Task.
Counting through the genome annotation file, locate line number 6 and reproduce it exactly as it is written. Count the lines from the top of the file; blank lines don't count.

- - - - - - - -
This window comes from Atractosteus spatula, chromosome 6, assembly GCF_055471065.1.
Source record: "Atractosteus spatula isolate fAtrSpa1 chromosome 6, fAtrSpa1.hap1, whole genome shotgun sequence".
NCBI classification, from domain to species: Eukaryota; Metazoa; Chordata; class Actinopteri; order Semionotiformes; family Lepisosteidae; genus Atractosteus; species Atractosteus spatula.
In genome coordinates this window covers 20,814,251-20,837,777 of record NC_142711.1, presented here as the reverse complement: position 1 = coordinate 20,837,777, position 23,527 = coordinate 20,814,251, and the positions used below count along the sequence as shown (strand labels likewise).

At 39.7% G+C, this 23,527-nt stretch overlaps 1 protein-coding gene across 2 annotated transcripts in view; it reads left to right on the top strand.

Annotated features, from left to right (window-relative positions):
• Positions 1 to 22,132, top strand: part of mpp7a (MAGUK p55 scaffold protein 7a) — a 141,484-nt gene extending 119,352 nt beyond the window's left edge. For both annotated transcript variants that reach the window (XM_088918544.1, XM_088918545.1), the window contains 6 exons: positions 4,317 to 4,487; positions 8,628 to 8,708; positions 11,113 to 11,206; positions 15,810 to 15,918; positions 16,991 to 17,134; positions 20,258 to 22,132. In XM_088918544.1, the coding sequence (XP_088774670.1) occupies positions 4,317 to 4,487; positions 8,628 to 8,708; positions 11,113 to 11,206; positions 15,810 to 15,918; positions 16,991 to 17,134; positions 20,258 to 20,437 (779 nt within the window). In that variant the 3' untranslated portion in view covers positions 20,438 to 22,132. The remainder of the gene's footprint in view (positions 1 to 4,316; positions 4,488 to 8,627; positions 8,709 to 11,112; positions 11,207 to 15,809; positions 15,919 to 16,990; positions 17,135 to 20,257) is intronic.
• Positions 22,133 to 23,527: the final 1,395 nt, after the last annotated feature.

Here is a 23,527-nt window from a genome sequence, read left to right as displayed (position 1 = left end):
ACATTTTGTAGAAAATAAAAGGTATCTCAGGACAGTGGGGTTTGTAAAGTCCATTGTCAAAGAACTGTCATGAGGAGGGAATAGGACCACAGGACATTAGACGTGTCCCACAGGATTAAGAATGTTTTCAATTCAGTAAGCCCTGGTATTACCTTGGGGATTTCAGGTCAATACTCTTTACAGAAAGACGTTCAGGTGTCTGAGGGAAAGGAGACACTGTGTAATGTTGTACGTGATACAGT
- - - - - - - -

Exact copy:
Annotated features, from left to right (window-relative positions):